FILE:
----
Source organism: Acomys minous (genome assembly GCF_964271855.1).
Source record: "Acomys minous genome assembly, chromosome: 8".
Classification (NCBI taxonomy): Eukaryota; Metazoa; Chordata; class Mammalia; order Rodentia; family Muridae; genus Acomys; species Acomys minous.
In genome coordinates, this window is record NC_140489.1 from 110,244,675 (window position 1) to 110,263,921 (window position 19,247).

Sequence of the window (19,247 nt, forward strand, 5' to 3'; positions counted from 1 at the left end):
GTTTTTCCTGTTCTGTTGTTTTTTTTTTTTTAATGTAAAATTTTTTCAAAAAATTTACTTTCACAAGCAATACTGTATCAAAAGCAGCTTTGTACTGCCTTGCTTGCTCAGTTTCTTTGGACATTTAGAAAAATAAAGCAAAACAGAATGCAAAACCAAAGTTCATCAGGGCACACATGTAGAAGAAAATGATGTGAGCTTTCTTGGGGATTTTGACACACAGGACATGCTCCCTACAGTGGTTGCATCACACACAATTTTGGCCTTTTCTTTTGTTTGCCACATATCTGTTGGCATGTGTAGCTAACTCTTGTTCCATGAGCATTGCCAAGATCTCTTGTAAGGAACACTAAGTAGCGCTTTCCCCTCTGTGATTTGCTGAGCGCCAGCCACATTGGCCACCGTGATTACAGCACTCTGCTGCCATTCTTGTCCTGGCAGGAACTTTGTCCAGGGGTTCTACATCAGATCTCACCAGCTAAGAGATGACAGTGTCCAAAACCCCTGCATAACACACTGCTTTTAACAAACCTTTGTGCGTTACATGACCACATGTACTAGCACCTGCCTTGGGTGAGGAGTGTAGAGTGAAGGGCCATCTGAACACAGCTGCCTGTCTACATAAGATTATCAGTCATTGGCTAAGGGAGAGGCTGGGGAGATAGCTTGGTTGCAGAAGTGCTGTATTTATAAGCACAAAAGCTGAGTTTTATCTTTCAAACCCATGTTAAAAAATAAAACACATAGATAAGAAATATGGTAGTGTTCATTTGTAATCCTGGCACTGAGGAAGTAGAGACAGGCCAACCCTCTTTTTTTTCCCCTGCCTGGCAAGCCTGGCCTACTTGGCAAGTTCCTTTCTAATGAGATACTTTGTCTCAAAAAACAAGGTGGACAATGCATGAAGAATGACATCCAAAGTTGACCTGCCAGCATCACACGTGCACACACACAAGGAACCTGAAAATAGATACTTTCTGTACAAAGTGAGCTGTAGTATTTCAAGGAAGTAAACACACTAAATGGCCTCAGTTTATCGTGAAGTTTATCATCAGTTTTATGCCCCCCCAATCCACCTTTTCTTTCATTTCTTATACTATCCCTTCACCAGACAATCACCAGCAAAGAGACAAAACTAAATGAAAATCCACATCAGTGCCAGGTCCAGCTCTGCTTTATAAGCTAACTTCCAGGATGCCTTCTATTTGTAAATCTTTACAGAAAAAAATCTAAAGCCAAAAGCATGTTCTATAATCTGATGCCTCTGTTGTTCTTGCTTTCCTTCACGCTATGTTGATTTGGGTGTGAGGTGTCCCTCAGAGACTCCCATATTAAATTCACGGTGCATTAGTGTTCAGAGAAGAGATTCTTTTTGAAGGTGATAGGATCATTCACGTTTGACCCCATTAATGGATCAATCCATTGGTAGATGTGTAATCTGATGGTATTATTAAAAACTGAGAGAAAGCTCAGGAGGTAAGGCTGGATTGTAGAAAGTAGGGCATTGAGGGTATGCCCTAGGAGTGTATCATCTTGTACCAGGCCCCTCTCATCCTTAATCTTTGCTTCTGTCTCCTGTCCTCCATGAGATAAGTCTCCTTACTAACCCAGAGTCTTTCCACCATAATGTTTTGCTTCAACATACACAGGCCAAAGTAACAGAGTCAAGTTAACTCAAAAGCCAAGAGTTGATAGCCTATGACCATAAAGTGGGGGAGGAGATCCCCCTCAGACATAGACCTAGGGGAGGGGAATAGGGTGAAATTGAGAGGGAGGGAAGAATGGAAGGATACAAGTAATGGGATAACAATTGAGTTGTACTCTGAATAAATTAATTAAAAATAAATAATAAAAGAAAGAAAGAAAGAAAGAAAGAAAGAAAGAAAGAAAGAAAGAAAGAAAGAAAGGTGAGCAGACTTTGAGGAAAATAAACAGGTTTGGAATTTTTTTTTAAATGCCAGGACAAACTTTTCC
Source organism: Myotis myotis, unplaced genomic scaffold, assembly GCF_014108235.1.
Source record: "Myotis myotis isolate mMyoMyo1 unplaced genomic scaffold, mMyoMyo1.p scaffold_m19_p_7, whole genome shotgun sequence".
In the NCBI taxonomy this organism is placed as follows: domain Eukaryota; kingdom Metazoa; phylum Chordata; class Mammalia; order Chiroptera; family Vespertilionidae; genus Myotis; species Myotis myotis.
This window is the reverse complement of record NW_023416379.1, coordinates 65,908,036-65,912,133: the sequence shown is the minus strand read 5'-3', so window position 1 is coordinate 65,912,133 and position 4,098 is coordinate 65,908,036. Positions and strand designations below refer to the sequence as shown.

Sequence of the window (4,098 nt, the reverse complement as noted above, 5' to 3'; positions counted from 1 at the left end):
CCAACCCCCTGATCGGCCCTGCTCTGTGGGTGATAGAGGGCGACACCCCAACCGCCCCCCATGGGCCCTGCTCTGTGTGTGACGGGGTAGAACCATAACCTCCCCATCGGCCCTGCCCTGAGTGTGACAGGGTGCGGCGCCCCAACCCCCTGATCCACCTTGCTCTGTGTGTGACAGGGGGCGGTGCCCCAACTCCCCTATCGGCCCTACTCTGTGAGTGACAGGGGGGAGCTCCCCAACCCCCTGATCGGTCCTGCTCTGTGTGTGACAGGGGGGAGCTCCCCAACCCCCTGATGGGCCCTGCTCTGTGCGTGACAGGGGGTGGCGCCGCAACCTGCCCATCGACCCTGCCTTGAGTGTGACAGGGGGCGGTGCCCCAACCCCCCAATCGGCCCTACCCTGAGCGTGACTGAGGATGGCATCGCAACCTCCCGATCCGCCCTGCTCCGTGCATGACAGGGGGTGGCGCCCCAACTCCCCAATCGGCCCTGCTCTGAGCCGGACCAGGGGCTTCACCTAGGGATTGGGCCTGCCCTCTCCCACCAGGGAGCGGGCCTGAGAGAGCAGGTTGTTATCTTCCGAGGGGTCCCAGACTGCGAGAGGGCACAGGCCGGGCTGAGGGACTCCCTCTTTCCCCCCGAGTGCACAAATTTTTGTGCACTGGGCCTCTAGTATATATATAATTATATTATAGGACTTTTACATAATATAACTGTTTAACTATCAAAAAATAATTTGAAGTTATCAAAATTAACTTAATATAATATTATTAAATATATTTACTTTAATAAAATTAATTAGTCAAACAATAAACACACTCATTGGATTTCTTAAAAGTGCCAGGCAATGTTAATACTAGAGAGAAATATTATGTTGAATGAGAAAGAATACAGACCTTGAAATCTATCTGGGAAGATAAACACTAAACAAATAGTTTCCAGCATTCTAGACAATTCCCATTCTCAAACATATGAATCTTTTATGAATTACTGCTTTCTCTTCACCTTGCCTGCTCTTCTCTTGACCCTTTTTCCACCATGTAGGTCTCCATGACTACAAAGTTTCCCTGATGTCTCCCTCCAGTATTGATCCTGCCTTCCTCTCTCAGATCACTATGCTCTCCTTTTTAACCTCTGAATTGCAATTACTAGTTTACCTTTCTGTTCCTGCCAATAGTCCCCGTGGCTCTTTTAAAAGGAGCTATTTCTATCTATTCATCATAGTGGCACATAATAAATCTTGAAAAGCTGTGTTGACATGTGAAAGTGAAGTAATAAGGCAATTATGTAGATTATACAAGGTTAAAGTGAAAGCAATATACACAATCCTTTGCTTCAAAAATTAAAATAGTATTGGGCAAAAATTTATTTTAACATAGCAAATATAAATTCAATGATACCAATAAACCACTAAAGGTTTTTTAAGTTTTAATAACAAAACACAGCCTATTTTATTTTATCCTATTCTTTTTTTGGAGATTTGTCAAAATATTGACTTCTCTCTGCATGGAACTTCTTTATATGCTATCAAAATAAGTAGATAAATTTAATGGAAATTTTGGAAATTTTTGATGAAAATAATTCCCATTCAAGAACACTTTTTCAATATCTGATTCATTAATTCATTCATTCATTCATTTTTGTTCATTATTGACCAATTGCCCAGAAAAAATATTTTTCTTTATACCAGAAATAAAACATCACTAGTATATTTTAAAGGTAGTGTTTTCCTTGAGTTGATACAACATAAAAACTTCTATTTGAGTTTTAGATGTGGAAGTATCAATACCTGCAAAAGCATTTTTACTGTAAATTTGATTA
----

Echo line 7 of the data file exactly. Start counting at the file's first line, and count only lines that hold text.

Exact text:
Source organism: Myotis myotis, unplaced genomic scaffold, assembly GCF_014108235.1.